When someone dies, their estate must be administered according to California law. This process can be complex and always requires the work of a a personal representative (generally referred to as an “executor” if there is a will and an “administrator” if there is no will). Here are some of their their statutory duties (i.e. duties set by law). They are considered a “personal representative” because they are representing the person who died.
Filing a petition with the court to be appointed as the personal representative
After the owner of the estate assets dies, the proposed personal representative decide whether they want to take on the role of the estate administrator or not. If there is a will, the person named executor has 30 days to begin to take action, or else they may be deemed to have given up their position as personal representative. They must file a petition with the court, asking to be appointed as the estate administrator or executor, as the case may be. In some cases, such as the needs to obtain immediate control of estate assets or potential probate litigation, the personal representative may be appointed immediately in a temporary capacity until the court hearing to appoint them as full administrator or executor.
Giving notice to the beneficiaries/heirs/interested parties
The personal representative must notify the beneficiaries, heirs, and other interested parties, as required by law, by mailing a notice of the hearing date on the petition to be appointed as personal representative, as well as a copy of the petition for such appointment. A failure to give proper notice will almost certainly delay the probate process. The notice must state that an estate representative seeks to be appointed and that the beneficiaries/heirs/interested have a right to contest the appointment of the personal representative if they so choose. Notice must also be given in a local newspaper of general circulation, and this notice must contain specific language set by law.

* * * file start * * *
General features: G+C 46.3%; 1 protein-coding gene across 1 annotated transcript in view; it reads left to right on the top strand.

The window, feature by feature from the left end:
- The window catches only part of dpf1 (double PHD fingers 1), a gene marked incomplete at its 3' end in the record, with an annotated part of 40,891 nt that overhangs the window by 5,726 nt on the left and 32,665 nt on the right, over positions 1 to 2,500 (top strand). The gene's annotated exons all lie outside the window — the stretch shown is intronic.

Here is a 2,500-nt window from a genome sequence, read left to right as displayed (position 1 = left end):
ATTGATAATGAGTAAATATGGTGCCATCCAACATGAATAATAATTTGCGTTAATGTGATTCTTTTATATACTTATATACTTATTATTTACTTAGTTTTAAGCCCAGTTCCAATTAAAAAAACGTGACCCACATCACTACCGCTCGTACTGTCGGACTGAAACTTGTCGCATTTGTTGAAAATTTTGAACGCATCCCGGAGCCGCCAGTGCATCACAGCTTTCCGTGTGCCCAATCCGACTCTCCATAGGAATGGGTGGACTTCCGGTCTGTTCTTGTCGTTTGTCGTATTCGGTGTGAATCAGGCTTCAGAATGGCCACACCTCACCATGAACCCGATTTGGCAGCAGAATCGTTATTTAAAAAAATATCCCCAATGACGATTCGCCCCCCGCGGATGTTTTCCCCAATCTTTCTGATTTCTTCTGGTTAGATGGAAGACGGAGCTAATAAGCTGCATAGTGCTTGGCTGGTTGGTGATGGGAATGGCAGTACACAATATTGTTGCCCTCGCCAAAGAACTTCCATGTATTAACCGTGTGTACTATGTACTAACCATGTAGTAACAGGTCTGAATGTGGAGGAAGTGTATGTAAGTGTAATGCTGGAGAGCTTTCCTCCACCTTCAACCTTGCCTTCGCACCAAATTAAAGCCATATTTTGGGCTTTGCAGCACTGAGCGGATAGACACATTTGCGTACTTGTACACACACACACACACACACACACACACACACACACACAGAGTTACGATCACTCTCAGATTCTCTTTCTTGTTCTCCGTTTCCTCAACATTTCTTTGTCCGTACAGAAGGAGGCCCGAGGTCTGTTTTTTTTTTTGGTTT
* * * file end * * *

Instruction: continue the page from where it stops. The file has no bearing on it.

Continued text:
Taking inventory of the estate
The estate administrator will take inventory of all property the deceased owned. They will appraise the cash (because there is no true “appraisal”… cash is just cash) and a court appointed probate referee will appraise all other assets subject to probate (real property, vehicles, stocks, etc.) determine an accurate valuation of these assets on the decedent’s date of death.
Payment of debts and expenses of the estate
If the deceased has any debts, the personal representative must notify reasonably ascertainable creditors and settle any outstanding arrears. The personal representative must also file the decedent’s final income tax returns and make sure other taxes are up-to-date, as well as paying for costs of last illness, reimbursing family members for funeral expenses, and paying other costs associated with the deceased’s death.
Distribution of assets and closing of the estate
After settling all debts and expenses, the personal representative will distribute assets according to the deceased’s wishes (if there was a will) or according to the law. These distributions can only be made after filing a petition for final distribution with the probate court and receiving the court’s authority to make such distributions to the estate beneficiaries or heirs.
Acting as a personal representative involves a lot of work and legal liability. For this reason, personal representatives are entitled to compensation from the estate for their work. This compensation comes from the estate. Because acting as a personal representative involves significant legal liability, it is advisable to have an experienced probate lawyer (also paid by the estate’s assets) to help ensure you are fulfilling your statutory duties.